Portrait of Robert Thorne Coryndon and the Restoration of his a damaged portrait
History of Sir Robert Thorne Coryndon
Sir Robert Thorne Coryndon was born on 2 April 1870 in South Africa. According to Wikipedia, he was one of the most powerful of colonial administrators of his day.
Robert Thorne Coryndon joined the Bechuanaland Border Police which Cecil Rhodes had created in 1889. Between 1893 and 1896 he served in campaigns in Matabeleland.
Robert Thorne Coryndon was appointed private secretary to Cecil Rhodes in 1896, and in September 1900 he was appointed commissioner Barotziland - North West Rhodesia until 1907. In 1916 he was appointed Resident Commissioner in the then Basutoland. In 1917 Coryndon was given the position of Governor and Commander-in-Chief of Uganda, taking office in 1918.
Winston Churchill appointed Robert Thorne Coryndon as Governor and Commander-in-Chief of Kenya and High Commissioner of the spice island of Zanzibar In 1922. He was in charge from 15 August 1922 to February 1925.
Robert Thorne Coryndon was awarded the CMG in 1911 and KCMG in 1919. On 10 February 1925, Corryndon passed away in Nairobi. In 1929 the Kenyan colonial government allocated land in Nairobi for a museum in his memory. It was officially opened on 22 September 1930 as The Coryndon Museum. It was re-named theNairobi National Museum after independence in 1963. Today, the Nairobi National Museums is the Headquarters for the National Museums of Kenya which includes numerous museums, sites and monuments around the country.
A damaged portrait of Sir Robert Coryndon
While sorting objects in storage, we came across a painting. It had been kept in a corner that had a leaking roof. Water had drained on the oil painting for a period of at least five years. Many other panels had been damaged nothing seemed as priceless as the painting. It happened that the people with me at the time could not identify the person in the painting. The man posed in a regal manner with hand written papers on the table. There was an equally regal curtain behind him and Mt kenya could be seen through the window. I guessed at the time that the man must have been at one time a governor of Kenya in colonial times. It was just a hunch but it turned out to be true. The frame looked very expensive by today's standards.
Several people looked at the painting and could not identify it. Then, luck was on our side when the Art Curator said that they had been looking for an image of Sir Robert Thorne Coryndon to put in what was the Coryndon Hall, in the Nairobi Museum. Now the search was over. The portrait was that of Sir Robert Thorne Coryndon. But the water runoff had damaged the painting extensively. It had flaked off severely and merely touching the canvas with a finger released more flakes to the ground. At first we had wondered how such a good painting had been done without a primer only to realise that the flakes had fallen off together with the primer, leaving a bare brownish canvas. Some detail had be lost as can be seen in the picture above. Looking at the flakes, one would have been excused for thinking that a cheap acrylic paint had been used. Since Coryndon died in 1925, the painting was considerably old even if it was painted posthumously.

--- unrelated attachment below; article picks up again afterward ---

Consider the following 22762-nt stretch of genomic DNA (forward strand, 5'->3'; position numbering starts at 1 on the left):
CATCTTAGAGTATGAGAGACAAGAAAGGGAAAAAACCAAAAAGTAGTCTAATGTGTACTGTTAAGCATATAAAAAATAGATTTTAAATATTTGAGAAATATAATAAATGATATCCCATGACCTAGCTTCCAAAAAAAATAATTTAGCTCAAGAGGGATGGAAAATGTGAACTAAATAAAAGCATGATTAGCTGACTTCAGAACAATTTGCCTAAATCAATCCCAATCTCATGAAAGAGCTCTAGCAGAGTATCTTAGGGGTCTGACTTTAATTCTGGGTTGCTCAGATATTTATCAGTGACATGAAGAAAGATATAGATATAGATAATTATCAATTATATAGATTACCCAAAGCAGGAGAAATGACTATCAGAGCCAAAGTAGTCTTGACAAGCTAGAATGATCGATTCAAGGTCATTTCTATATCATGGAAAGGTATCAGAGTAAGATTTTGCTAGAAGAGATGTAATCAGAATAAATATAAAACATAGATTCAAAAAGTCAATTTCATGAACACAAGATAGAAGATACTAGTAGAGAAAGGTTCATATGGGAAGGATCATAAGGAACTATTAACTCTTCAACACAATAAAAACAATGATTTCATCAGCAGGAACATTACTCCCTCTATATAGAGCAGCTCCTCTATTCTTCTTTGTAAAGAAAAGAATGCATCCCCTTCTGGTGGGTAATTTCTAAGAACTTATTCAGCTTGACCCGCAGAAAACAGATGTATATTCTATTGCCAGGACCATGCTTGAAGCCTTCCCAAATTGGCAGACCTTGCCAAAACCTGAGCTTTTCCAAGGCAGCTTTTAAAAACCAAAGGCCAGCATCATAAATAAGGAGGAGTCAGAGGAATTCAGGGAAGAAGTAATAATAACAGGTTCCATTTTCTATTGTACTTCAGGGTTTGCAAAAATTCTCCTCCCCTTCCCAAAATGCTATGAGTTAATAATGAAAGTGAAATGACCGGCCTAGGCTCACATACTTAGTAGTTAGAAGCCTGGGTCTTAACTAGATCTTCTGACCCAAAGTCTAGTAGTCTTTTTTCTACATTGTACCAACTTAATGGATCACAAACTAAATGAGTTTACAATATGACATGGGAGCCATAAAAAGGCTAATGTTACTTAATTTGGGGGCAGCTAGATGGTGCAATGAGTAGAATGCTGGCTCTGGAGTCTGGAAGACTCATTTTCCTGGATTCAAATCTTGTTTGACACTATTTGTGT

Fortunately photographs of the painting were available. It was possible to see how the detail in the coat pocket had been, complete with a kerchief. Without the photographs, it would have been completely impossible to restore the painting. Below are the steps that I took to restore the painting.
1. The painting was cleaned with running water. This removed all soil particles that would have caused abrasions if a rug had been used.Flakes were ecourages to fall off.
2. A rug with soapy water was used gently to clean the surface of the painting. Being an oil painting, there was no risk of destroying the undamaged areas. Places that were prone to further flaking were encouraged to flake off further. This would leave only the paint that was not at risk of further flaking.
3. The picture was now clean, with no lose flakes. The exposed areas were primed with white Acrllic Gesso Primer (Galeria). These areas were indented and an attempt was made to raise them to the height of the painted areas by applying several coats of the primer.
3. Following the image in the photgraph, the damaged areas were restored with Galeria oil paints. While turpentine was used for quick drying, linseed oil was used in specific areas such as the man's coat and the curtain where detail and shadows were delicate.
The painting is now proudly hunging at the entrance of what was the 'Coryndon Hall' in the Nairobi National Museum.
This was my first attempt at restoring a painting. I would like to hear from restoration experts if a procedure was missed out.
Below is the restored portrait of Sir Robert Coryndon
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